Arthur returns to the Shannon on Friday 28 September for the first time since June
Richard Hayes’ Laser isn’t the only small boat to complete a circumnavigation of Ireland in recent days. This past Monday (24 September), the crew of Arthur — a 40-year-old inland motor cruiser based in Portumna on the River Shannon —…
Public tours of the Irish Sea port of Barrow, Cumbria in England are to take place next week on Tuesday, 2 October.
#Ports&Shipping - The Irish Sea port of Barrow-in-Furness, England is to host public tours of the port next week on Tuesday, 2 October. The tours running between 1pm-4pm will take around 2.5hrs and organised by Associated British Ports (ABP), the…
Short sea-traders line the South Jetties in the docklands of Cork City.
#Ports&Shipping - The European Parliament's Transport Committee supported yesterday the removal of tax barriers for the uptake of shore-side electricity supply (OPS) in ports for ships at berth. The Ertug report on the deployment of infrastructure for alternative fuels in…
Deploying the seismometer ‘Allód’ off the southern edge of Ireland’s continental shelf
#MarineScience - The new mission to Ireland’s offshore reaches to monitor seismic activity on the North Atlantic floor is to engage with schools while at sea. As previously covered on Afloat.ie, scientists from the Dublin Institute for Advances Studies (DIAS)…
Public Invited To Have Their Say On National Marine Planning Framework Report
#OurOceanWealth - A new report aims to brings together a clear picture of all activity in Ireland’s seas for the first time. Published yesterday (Tuesday 18 September), the National Marine Planning Framework Baseline Report has been branded “a key part…
Caravan Blown Off Cliff Near Clifden As Storm Ali Sweeps In
#StormAli - Emergency services were trying to access a caravan blown off a cliff near Clifden in Co Galway this morning (Wednesday 19 September) as Storm Ali sweeps across the country. According to TheJournal.ie, a Swiss woman in her 50s…

For all you need on the Marine Environment - covering the latest news and updates on marine science and wildlife, weather and climate, power from the sea and Ireland's coastal regions and communities - the place to be is Afloat.ie.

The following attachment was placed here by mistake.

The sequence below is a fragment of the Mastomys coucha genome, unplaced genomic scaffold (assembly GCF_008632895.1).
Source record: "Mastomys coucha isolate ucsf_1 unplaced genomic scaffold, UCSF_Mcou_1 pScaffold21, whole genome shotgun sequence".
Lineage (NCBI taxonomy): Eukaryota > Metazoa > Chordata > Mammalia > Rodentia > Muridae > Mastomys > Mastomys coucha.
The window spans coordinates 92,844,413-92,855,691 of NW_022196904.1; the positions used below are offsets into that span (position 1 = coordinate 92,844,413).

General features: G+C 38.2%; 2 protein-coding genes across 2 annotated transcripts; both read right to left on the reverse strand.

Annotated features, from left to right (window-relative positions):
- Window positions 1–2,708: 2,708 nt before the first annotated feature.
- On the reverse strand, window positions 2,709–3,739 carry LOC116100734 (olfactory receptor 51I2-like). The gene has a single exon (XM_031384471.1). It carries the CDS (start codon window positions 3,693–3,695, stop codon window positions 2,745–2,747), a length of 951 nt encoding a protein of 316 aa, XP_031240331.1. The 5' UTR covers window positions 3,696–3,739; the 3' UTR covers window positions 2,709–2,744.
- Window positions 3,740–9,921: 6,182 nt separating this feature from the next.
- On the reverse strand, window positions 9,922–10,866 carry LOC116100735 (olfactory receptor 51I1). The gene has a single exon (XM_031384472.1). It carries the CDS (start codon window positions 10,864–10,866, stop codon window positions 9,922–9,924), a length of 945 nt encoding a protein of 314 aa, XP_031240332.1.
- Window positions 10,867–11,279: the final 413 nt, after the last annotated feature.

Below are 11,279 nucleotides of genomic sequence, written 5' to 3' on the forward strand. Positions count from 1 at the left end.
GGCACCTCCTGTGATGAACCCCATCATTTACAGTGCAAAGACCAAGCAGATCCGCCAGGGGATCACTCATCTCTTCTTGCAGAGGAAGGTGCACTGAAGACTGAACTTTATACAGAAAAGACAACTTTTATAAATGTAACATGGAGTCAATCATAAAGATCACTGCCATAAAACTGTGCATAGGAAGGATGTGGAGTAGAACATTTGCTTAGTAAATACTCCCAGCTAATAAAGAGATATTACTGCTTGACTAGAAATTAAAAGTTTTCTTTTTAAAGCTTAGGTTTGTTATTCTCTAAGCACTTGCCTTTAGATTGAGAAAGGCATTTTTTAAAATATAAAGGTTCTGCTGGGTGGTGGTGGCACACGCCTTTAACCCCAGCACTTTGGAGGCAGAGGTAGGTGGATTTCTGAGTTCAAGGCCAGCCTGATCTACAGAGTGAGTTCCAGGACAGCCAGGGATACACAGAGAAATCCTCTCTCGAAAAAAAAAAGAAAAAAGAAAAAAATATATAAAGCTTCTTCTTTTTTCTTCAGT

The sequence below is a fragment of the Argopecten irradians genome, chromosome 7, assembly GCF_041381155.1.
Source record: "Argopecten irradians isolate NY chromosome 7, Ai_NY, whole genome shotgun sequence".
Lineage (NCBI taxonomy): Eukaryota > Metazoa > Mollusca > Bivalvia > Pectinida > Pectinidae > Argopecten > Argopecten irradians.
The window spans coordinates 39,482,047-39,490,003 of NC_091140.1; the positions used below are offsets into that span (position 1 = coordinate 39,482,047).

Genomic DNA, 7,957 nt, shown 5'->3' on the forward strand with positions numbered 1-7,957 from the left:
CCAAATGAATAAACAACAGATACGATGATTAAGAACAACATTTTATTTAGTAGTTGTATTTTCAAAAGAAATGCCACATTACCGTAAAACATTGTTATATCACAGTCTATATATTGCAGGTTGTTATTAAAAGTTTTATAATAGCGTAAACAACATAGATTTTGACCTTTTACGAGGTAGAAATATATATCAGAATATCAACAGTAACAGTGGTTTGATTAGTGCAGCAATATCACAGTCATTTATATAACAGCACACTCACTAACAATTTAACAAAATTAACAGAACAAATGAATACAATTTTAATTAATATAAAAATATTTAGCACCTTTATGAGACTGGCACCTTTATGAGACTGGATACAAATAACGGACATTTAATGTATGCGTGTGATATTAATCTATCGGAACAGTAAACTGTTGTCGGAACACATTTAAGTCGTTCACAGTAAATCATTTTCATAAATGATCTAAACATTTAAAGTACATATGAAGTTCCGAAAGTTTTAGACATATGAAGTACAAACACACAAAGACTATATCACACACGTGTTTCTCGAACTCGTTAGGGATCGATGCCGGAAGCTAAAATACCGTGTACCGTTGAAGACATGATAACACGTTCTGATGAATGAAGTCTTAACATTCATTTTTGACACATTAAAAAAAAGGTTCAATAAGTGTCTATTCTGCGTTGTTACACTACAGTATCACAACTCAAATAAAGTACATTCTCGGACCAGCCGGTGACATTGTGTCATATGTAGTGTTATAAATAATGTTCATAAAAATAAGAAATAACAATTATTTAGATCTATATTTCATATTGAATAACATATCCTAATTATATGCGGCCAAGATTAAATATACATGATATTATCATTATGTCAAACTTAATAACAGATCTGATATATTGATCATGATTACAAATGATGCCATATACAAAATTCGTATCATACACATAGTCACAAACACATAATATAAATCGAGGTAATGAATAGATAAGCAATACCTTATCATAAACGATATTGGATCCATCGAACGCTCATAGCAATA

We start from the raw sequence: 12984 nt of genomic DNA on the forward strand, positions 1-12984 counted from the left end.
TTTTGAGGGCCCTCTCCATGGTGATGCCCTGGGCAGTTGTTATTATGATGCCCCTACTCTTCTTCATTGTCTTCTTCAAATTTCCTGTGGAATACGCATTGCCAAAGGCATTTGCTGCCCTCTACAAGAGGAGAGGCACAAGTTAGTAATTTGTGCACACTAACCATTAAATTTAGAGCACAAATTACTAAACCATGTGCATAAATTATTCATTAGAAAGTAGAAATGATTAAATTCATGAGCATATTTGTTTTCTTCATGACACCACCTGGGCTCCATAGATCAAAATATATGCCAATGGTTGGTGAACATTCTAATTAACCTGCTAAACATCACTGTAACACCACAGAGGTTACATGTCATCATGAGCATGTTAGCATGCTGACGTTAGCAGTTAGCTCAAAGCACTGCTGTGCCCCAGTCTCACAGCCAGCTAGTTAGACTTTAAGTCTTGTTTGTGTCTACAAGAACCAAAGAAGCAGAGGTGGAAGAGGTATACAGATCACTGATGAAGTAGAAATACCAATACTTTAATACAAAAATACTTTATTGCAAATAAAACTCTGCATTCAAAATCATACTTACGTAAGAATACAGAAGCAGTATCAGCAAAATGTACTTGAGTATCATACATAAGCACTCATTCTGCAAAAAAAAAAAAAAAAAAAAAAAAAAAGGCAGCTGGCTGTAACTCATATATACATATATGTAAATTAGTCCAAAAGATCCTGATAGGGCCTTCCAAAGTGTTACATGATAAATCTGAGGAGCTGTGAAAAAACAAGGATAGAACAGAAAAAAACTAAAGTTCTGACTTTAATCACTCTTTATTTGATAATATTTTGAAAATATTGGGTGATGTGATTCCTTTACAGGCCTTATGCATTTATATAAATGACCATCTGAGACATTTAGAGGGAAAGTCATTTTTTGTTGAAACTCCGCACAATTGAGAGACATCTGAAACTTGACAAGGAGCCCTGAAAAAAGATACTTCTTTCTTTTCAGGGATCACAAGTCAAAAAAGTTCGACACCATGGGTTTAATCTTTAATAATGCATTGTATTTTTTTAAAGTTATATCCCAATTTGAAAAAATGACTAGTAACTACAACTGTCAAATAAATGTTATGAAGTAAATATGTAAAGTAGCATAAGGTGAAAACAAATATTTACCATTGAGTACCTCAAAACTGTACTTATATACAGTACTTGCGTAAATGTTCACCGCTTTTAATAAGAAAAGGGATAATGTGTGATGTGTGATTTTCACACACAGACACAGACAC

Coastal Notes

The Coastal Notes category covers a broad range of stories, events and developments that have an impact on Ireland's coastal regions and communities, whose lives and livelihoods are directly linked with the sea and Ireland's coastal waters.

Topics covered in Coastal Notes can be as varied as the rare finding of sea-life creatures, an historic shipwreck with secrets to tell, or even a trawler's net caught hauling much more than just fish.

Other angles focusing the attention of Coastal Notes are Ireland's maritime museums, which are of national importance to maintaining access and knowledge of our nautical heritage, and those who harvest the sea using small boats based in harbours where infrastructure and safety pose an issue, plying their trade along the rugged wild western seaboard.

Coastal Notes tells the stories that are arguably as varied as the environment they come from, and which shape people's interaction with the natural world and our relationship with the sea.

Marine Wildlife

One of the greatest memories of any day spent boating around the Irish coast is an encounter with Marine Wildlife. It's a thrill for young and old to witness seabirds, seals, dolphins and whales right there in their own habitat. And as boaters fortunate enough to have experienced it will testify, even spotting a distant dorsal fin can be the highlight of any day afloat. Was that a porpoise? Was it a whale? No matter how brief the glimpse, it's a privilege to share the seas with Irish marine wildlife.